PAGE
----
The Zika Virus isn’t going away anytime soon.
That’s the warning from a leading researcher of the virus.
Adre du Plessis, director of the Children’s National Health System’s Fetal Medicine Institute in Washington says people should continue to take precautions if traveling to affected areas even though the virus isn’t front and center in the news anymore.
“The crucial issue here is that if the babies get it and it affects their brain, that’s the whole life of that baby essentially committed to misery,” said du Plessis, who co-directs the Zika Congenital Virus Program at the Children’s National Medical Center. “It’s an ongoing problem.”
CDC data show 6 percent of babies carried by Zika-infected mothers are born with birth defects.
That number jumps to 11 percent if the virus was transmitted to the mother in her first trimester.
Du Plessis is concerned the number of infected patients is far under reported.
“We don't know how many mothers are infected so we don’t know what the denominator is," du Plessis said. “And, we aren’t entirely clear of how many babies’ brains are involved."
Du Plessis says the winter months have decreased the number of reported cases but he is concerned those numbers will tick up again during the summer months.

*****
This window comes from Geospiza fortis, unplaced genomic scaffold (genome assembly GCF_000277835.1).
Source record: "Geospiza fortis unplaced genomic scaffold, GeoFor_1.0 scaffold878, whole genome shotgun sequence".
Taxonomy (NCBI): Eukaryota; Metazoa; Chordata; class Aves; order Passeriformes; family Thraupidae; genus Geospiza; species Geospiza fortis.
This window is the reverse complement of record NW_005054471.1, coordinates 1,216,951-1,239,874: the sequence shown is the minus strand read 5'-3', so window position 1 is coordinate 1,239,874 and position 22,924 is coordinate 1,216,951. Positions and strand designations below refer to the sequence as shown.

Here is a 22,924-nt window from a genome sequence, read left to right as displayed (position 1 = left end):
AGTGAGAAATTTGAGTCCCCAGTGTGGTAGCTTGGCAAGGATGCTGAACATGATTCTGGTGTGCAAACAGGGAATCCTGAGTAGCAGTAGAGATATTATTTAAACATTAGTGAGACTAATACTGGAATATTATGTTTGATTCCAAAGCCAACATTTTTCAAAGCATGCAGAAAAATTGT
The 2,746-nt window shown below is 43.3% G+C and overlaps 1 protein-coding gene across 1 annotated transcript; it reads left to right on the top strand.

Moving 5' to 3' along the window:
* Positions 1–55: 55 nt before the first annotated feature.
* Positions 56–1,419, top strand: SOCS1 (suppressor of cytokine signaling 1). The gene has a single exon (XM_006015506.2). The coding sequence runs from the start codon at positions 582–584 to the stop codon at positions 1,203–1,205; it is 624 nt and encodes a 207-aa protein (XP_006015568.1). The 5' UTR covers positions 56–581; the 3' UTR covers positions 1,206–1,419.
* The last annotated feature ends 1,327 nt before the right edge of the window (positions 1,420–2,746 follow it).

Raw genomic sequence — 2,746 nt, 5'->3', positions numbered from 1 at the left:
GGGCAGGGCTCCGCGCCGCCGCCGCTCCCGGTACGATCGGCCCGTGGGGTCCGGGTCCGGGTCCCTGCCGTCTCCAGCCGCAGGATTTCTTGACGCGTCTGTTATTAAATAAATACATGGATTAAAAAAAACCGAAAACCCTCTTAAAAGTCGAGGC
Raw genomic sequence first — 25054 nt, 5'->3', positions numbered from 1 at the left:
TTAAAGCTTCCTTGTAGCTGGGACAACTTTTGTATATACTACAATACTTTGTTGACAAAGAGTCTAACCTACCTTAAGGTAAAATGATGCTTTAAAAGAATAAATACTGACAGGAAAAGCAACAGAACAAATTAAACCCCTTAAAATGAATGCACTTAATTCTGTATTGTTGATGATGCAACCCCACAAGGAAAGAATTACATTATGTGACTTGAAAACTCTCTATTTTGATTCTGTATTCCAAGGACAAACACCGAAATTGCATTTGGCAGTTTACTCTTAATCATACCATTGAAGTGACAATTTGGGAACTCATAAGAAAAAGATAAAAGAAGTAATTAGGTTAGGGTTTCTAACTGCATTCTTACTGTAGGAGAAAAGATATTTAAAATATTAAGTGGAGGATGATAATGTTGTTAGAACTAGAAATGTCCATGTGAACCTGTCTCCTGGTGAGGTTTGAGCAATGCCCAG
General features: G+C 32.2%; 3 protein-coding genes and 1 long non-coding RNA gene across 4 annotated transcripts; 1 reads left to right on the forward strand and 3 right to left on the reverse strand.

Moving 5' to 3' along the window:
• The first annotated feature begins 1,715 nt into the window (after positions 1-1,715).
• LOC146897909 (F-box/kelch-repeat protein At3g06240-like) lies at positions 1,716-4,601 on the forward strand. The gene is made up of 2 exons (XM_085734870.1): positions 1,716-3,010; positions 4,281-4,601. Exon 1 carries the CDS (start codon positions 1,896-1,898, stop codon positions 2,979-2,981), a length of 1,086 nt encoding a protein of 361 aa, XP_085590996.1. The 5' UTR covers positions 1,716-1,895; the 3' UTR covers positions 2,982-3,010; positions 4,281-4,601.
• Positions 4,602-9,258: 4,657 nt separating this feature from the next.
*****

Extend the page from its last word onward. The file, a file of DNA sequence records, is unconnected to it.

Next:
The CDC reports 39,350 reported cases of the disease in the United States and territories with 3,947 in pregnant women.
The World Health Organization declared in November that the Zika Virus was no longer a public health emergency.
“The fact that declaration has been withdrawn certainly doesn’t mean it’s not a risk anymore,” said du Plessis. “Dropping our guard may be unwise.”
The CDC awarded more than $184 million this week in funds to states and towns to fight the spread of the disease.
$10 million of that money is going to local cities and towns in Florida and Texas, the two states with confirmed locally transmitted cases of the mosquito-borne virus.
Congress approved the money this fall after months of debate.